Gracefully or Not, Here I Come

I’m approaching one of those big milestone birthdays that serves as a moment of reflection. There are some things about getting older that suck, but overall I highly recommend it and I hope to continue aging for a good long while (knock on wood). As I get older, I get more leeway to sit and tell stories (It’s in the rules. Look it up) so here we go…

In high school I wrote a story that involved a person who traveled through time to see a younger version of himself, only to realize that the younger him wouldn’t grow unless he had to learn some lessons the hard way. My teacher wanted to put the story into the school literary paper, and I refused. Nothing at that time terrified me more than the idea of making myself a target in school. I lost the story and never could capture the essence of it again, but I regret not having put it into the paper.

In that spirit, here are a few things I wish that my younger self knew, as well as something I’m glad I didn’t know.

Embrace change. My Mom taught me that “the only constant in life is change” but I didn’t internalize that lesson until later. I went to about six different high schools and had been through three divorces by the time I was 16. I hated it. I couldn’t wait until I was an (alleged) adult and would never have to move or say goodbye to my friends again. When I got older I learned that the world doesn’t work that way. No way in hell would I want to go back to being a kid again, but I wish the younger me knew how valuable it was to learn how to adapt to changes.

Nothing lasts forever. Even the Sun will be gone someday. I wish the youger me understood this. At first I thought of this as a curse, as I tried to hold on to people that I cherished. Over time I came to see it as one of life’s greatest blessings. Are things going well? Take time to appreciate it, because it won’t last forever. Are things lousy? Just keep working, because it won’t last forever. Always keep in mind that “This too, shall pass.”

The First Heartbreak is probably not your worst, it’s just the one that you’re least equipped to deal with. I was truly pathetic after my first hard breakup. I’m glad that I DIDN’T have someone to tell me “don’t worry, it gets much worse than this.” It really does get worse. What makes that first one so difficult though is that you really don’t know how to deal with it. Later in life when dealing with a much larger heartbreak I had the perspective and confidence to say “I know how to deal with this, and I will keep moving forward.”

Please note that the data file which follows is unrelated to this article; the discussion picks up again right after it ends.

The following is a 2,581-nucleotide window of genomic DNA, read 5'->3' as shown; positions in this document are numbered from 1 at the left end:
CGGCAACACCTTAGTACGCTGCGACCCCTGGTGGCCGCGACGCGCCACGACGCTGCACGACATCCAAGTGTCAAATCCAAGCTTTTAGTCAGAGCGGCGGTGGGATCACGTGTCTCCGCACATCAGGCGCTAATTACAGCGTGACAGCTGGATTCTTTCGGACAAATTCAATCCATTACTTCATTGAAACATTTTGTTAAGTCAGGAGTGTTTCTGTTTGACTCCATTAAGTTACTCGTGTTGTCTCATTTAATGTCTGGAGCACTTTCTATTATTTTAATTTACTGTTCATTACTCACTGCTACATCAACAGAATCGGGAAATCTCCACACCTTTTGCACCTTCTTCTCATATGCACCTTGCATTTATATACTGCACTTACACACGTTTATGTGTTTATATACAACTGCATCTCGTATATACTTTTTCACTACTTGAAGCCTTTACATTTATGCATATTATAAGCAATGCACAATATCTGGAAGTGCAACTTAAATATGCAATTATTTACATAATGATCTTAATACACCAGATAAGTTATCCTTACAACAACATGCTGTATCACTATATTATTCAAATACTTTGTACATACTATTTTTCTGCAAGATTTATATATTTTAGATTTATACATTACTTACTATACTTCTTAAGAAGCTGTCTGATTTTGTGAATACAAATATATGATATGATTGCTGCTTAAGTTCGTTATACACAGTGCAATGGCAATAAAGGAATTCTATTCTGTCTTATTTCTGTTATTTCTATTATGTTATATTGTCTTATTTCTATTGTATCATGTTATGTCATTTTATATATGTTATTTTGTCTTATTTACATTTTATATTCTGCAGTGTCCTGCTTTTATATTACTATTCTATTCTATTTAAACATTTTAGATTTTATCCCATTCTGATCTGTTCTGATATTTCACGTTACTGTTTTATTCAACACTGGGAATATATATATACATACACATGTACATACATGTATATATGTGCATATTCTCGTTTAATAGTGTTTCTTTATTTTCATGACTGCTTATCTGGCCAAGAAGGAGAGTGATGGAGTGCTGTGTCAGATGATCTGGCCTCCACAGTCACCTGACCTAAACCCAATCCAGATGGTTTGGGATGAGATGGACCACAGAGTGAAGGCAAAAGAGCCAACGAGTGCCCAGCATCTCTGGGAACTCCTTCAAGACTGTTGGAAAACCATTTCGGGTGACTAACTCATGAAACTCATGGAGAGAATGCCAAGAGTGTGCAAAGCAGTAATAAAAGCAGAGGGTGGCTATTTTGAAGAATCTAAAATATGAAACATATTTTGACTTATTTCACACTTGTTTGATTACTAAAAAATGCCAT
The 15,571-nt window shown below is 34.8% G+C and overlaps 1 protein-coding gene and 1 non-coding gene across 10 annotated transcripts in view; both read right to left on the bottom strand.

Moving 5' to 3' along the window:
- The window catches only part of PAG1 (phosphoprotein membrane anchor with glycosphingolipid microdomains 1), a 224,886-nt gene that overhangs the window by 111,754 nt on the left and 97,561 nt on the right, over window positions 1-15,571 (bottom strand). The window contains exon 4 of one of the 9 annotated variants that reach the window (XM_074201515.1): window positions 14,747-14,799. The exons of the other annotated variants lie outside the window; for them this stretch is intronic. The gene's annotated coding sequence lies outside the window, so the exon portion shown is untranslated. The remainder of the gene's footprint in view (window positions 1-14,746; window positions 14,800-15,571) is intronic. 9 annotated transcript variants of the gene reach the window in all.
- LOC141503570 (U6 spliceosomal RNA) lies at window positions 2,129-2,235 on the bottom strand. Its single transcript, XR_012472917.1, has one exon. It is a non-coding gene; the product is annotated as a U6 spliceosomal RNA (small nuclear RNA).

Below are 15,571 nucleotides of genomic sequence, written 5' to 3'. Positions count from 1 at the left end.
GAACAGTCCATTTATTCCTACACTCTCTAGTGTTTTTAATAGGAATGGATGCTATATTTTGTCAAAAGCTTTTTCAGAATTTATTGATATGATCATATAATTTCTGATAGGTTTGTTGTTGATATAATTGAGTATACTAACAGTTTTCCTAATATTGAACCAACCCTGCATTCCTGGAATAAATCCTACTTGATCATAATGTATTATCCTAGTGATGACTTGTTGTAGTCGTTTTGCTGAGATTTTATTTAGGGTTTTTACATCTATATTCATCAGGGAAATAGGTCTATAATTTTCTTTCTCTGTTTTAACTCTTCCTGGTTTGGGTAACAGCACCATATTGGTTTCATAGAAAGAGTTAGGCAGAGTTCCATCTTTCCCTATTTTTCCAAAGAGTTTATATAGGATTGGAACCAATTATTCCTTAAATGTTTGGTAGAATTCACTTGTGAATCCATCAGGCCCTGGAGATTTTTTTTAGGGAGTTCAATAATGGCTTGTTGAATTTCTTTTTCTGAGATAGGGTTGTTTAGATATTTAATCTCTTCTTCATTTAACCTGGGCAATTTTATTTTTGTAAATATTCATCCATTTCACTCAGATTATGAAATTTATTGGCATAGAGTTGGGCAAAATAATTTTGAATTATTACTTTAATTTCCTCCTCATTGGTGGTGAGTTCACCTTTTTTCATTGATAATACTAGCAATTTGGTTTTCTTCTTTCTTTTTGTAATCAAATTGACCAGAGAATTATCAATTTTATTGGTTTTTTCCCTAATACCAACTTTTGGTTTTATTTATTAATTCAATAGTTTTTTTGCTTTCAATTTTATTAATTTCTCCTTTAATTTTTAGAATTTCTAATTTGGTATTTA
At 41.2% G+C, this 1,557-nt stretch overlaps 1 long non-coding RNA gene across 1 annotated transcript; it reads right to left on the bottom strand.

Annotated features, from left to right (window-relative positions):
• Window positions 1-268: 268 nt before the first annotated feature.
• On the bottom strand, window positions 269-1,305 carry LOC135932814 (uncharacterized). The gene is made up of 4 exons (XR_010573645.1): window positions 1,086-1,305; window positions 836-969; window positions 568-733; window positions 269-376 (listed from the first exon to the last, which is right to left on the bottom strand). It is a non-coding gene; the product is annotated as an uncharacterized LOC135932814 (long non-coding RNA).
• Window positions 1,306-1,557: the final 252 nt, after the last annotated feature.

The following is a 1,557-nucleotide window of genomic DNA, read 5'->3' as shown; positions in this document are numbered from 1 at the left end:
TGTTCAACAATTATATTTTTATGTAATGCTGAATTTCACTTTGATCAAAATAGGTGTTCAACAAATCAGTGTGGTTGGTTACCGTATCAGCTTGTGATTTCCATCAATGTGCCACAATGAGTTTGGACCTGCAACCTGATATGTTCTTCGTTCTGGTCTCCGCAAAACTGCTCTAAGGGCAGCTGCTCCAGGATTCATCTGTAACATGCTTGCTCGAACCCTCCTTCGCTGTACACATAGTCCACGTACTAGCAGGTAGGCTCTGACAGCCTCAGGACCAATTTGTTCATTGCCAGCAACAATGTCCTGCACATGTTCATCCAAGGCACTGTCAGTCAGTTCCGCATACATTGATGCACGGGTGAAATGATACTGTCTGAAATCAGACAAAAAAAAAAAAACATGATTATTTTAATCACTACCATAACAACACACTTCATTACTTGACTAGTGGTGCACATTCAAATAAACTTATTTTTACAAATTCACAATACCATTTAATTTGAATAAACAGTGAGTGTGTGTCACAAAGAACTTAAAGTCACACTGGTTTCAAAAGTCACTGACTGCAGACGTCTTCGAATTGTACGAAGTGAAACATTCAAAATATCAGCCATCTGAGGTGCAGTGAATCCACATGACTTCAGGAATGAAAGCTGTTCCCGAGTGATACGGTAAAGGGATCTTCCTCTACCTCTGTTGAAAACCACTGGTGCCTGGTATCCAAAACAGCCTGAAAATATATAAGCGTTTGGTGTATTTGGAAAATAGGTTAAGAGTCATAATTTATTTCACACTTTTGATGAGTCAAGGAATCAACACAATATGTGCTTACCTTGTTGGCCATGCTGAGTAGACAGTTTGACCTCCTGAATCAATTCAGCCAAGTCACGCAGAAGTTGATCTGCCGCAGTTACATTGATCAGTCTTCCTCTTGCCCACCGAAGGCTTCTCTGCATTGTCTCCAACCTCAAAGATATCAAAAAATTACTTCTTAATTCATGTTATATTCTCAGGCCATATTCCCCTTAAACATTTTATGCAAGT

“Someday I’ll…” be dead. When I was younger I remember a lot of hard work and no money to show for it. We were always trying to get the bills paid, struggling to keep up, and looking forward to the magical time when everything was “done” and we could enjoy ourselves. Many things were put off, saying “someday we’ll do this” or “someday we’ll go there” but you never really reach a place where things are “done” until you’re gone. One true epiphany I had in this life happened on my first trip to California. I had never been west of Houston, but I flew out to San Francisco to meet up with a friend. After lunch we headed out to the Marin Headlands to look down on the Golden Gate Bridge. The instant I crested the hill and looked down on the bridge I understood that I’d wanted to stand in that spot and see it with my own eyes for almost my entire life. Here I was at age 35 seeing it for the first time and thinking “it cost me $350 to get here, how in the hell did it take me 35 years?” I’ve traveled a bunch since, and hope I can continue to do so for a long time. Don’t keep putting things off for a day that may never come. A cousin of mine kept a journal, and the last entry in it before he died was “I never made it to Texas.” Something so simple, that would have meant so much to him, and yet he never did it. Grab a hold of opportunities when you can.
Golden Gate Bridge

20 years from now, you will reflect on how dumb you were at this moment right now. Eddie Murphy made a joke about 18-year olds being bad at sex. That offended the 18-year old me. I assumed he was talking about someone else. He wasn’t. Thing is, he talked about how much better people are at 22, and I’m sure he looks back on that now and understands that people in their 30’s and 40’s were laughing more at his naiveté than his insight on that one. Of course this one will probably still hold true for me 20 years from now. The dumb part, not the sex part. C’est la vie.

We’re all just making it up as we go along. At some point you learn that the people around you who you look up to don’t generally have some great insight or knowledge that you will one day acquire. There won’t be a day when they let you into the club and teach you how to adult. The only way you’re going to figure out what to do is by doing the work, making the choices, and accepting the consequences. Find your own path.

Enjoy life. Sure it has it’s down turns, but it pisses me off that I’m not immortal, and that I will have to give this all up at some point. Nothing lasts forever, myself included.

So that’s it. Maybe in another 50 years I’ll have figured out some more things that I will wish my 50-year old me had known. I hope you buy me a beer that day.

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